The U.S. Navy’s Blue Ridge-class command ship USS Blue Ridge (LCC 19) reached a major ship’s life milestone April 26 with the marking of their Propulsion Plant Production Completion Date (PCD) – the end of all major maintenance evaluations following a 23-month drydock and pierside upkeep period.
PCD is accomplished when a ship is considered safe-to-train and safe-to-operate, meaning all jobs related to Selective Restrictive Availability (SRA) are completed. The labor-intensive maintenance availability was vital to sustain the material condition of the ship once it returns to sea.
The completion milestone marked the end of a historic modernization for the Navy’s oldest deployable warship.
“Our success in reaching PCD is a testament to the hard work of the Ship’s Repair Force and the crew, and really highlights the incredible teamwork it took to get here. It has been 23 months since we started this availability, making it the longest in Blue Ridge’s history,” said Capt. Brett Crozier, Blue Ridge commanding officer. “But it was essential, as we extended the life of the ship another 20 years, meaning this will one day be a 70-year-old ship.”
Crozier said the SRA was an important step in making the ship ready for combat. Now, Blue Ridge will begin to prepare for light off assessment, followed by sea trials to ensure the ship has the capacity to rejoin the fleet as a fully-operational unit.
“Significant work was done completely rebuilding the boilers and associated equipment in the fire room and engine room, making this another major step we have been preparing and training for,” Crozier said. “So, this is not the finish line for us. There is still plenty of work to accomplish.”
Blue Ridge finished the scheduled SRA with costs totaling more than $60 million and approximately 135,000 crew hours of work completed. As a team, the Blue Ridge-SRA workforce completed more than 2,000 total jobs in this timeframe.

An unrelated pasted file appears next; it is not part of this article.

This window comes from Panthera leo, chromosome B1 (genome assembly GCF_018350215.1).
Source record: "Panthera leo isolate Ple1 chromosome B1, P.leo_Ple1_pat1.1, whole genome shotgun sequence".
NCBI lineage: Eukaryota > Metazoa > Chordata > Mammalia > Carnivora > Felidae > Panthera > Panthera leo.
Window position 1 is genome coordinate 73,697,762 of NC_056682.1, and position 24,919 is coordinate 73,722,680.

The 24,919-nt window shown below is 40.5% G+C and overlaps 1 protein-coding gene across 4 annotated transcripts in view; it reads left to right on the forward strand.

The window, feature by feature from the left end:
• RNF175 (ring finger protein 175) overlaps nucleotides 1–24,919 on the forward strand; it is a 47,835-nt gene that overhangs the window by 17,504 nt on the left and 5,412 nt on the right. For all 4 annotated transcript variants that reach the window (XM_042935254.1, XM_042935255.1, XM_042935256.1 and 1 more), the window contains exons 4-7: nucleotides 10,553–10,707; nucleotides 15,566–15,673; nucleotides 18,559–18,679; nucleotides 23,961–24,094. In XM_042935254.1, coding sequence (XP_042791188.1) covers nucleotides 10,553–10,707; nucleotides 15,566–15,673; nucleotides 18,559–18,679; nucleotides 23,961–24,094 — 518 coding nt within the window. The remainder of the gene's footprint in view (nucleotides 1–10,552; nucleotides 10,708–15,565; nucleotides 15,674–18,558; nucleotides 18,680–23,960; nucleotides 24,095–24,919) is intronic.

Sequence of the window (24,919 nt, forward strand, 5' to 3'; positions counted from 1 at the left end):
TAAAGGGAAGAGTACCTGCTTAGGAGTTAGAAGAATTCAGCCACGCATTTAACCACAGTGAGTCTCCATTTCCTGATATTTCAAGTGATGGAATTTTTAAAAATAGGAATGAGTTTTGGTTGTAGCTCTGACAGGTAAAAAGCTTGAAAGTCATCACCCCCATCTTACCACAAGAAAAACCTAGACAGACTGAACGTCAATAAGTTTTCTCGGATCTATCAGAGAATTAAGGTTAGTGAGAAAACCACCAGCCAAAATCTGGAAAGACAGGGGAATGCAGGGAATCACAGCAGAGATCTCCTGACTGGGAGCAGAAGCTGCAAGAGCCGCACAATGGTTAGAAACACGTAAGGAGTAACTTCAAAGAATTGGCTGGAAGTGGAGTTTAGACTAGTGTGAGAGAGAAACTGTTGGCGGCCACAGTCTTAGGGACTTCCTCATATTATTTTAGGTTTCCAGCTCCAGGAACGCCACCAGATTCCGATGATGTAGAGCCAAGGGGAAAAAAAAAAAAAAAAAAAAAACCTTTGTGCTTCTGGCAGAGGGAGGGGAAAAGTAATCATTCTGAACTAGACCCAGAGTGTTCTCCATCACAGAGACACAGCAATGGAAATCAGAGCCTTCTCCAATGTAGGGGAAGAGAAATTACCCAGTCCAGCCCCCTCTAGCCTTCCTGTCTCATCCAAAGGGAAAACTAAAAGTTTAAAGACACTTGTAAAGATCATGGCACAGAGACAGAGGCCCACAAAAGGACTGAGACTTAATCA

The availability has ensured one of the 7th Fleet’s most critical assets is now ready to resume service as a superior warfighting platform.
“I feel extreme satisfaction and gratification to know what we have accomplished as a team, as the Blue Ridge crew and together with SRF,” said Ship’s Maintenance Management Officer Ensign Samantha Westley. “It is an unexplainable happiness and pride when you see the ship come alive slowly and surely, one piece of equipment at a time, right before my eyes.”
With PCD finished, it is the Blue Ridge Sailors who are now excited to be at work, to operate their equipment, run drills and train to fight, according to Crozier.
“We’re kind of like a baseball team being able to finally take the field in a new ball park after months of practicing in the parking lot,” he said. “A lot more training and certification will be required before we are ready to cast off all lines, but I am confident that if we continue to work hard and take care of one another, we will all be smiling when we’re underway again.”
Blue Ridge commissioned Nov. 14, 1970, making it the oldest operational ship in the Navy. After 47 years in service, 7th Fleet Flagship is scheduled to stay in active service for another 20-plus years.
As command ship for U.S. Seventh Fleet, Blue Ridge has been forward deployed to the Yokosuka, Japan, area of responsibility for 38 years, patrolling and fostering relationships within the Indo-Asia Pacific region.